Real quickly, I want to mention today’s technical chart for Spectrum. The company has seen a full 100% retracement from the August 17 low leading up to the Zevalin approval. In other words the market has completed discounted Zevalin. That’s a good thing for those just getting in. Speaking of getting in. Look at the money flow index. It's as low as it is possible to get without a flood of buyers getting in on good news.  Remember to sell when it hits 80 if you are swing trading.
    The discounting of Zevalin means there’s a lot of upside potential regardless of the Fusilev approval. It will take a quarterly report showing Zevalin sales growing to make the market stand up and take notice. Once that happens, all bets are off. This is what Spectrum has been working for. If they follow through, the company will earn a great deal of respect.  

    The Fusilev approval is not an item of interest to me with regards to earnings. If you use Justin Hall’s figures for expected sales of 200,000 units along with my own research indicating $50 for each 50 mg vial, we can expect revenues to increase by $10M next year. Don’t get me wrong, I like a solid $10M added to the top line, but as far as the expected pop in share price, I don’t expect it to add more than $1. That puts my estimate for the post approval share price at $7.50. Oh wait, that number rings a bell? That’s exactly what the institutional buyers thought it was worth. It’s funny how smart those guys are sometimes. It’s a fair price for a good company with lots of potential.
    Long: SPPI, SNGX, CVM
    Oct 06 12:41 AM | Link | 1 Comment
  • Anatomy of a Rally
    As September came to a close, we had a very interesting day. The market jumped initially before it went down hard. The bulk of the day saw a gradual rise to even, then another sharp push down was followed by a gradual rise to just under even. What does it all mean? I think it was the bears wringing out everything they could get before the next leg up on this 2009 rally. Let me explain.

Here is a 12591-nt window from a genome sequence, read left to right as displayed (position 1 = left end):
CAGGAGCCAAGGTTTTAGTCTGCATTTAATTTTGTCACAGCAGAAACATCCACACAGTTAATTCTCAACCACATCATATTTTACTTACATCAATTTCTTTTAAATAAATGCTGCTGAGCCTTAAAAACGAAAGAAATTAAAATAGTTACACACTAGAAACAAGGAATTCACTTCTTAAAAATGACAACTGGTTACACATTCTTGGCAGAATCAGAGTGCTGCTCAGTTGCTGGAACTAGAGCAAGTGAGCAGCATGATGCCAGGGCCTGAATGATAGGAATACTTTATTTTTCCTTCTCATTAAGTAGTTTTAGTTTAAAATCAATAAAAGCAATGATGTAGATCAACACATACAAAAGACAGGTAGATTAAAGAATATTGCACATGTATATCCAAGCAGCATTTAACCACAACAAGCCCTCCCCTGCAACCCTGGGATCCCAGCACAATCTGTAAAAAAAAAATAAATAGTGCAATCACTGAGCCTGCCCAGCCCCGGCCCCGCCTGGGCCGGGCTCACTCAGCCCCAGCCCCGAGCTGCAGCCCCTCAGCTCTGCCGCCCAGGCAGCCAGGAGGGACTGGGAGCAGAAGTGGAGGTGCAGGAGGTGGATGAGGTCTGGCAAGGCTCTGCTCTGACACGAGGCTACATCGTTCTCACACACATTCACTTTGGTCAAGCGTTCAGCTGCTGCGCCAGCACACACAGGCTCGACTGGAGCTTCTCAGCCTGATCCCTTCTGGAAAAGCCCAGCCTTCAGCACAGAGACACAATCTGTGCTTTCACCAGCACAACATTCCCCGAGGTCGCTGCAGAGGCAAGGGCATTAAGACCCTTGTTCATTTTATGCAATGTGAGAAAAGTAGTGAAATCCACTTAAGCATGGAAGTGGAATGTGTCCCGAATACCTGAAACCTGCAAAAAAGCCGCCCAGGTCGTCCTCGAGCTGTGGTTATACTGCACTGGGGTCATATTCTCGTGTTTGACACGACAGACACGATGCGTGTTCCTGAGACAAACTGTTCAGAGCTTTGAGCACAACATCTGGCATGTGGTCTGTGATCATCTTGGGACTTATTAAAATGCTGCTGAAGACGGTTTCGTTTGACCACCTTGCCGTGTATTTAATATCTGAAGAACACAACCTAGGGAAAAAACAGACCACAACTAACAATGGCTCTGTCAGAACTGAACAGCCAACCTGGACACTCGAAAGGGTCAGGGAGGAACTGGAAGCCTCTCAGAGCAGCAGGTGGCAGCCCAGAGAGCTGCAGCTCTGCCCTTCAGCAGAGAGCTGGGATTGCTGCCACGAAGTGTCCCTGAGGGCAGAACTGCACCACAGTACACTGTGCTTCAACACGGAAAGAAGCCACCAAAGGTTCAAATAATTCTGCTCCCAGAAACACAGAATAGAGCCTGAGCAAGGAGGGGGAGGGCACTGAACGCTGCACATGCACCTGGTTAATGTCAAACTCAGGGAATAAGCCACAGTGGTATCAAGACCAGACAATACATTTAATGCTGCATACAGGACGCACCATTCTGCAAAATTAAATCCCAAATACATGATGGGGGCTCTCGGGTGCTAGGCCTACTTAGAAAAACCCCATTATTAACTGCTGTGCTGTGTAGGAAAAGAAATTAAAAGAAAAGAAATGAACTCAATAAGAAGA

The question of whether or not we are in a bull market rally was settled on July 17th when the market had a 10% retracement and started a second leg upwards. Even the most hardened bears, had to get in at the summer’s end. I felt a little sorry for them. They couldn’t buy Apple or Google or IBM or US steel. No, they had to buy Fannie Mae, AIG, Citi Bank etc., etc. These were the leftovers, the crumbs on the floor.   They were responsible for Bank of America’s move from $12 to $18. The long positions were happy to see these folks sitting on the sidelines get in. It was the icing on the cake. 
    So what about now? What might happen between now and the year’s end? The bear and bull pundits are all saying the same sort of things. The bulls are hopelessly optimistic. The bears are just waiting for any negative news to start shorting the rally. The bears don’t need it. They have probably made all the profits they needed for the year. In addition, they had a great 2008. But the bulls on the other hand, had a bad 2008 followed by rather tough losses in the first quarter in 2009. It’s been a good summer for the bulls, but they need this rally to continue until year’s end.  I’m just guessing, but I think the stage is set for a strong 3rd leg up. I base this statement simply on the fact that the bulls need it. It’s one thing for a broker or fund manager to have a bad 2008. It’s quite another to have two bad years in a row. That’s when heads roll.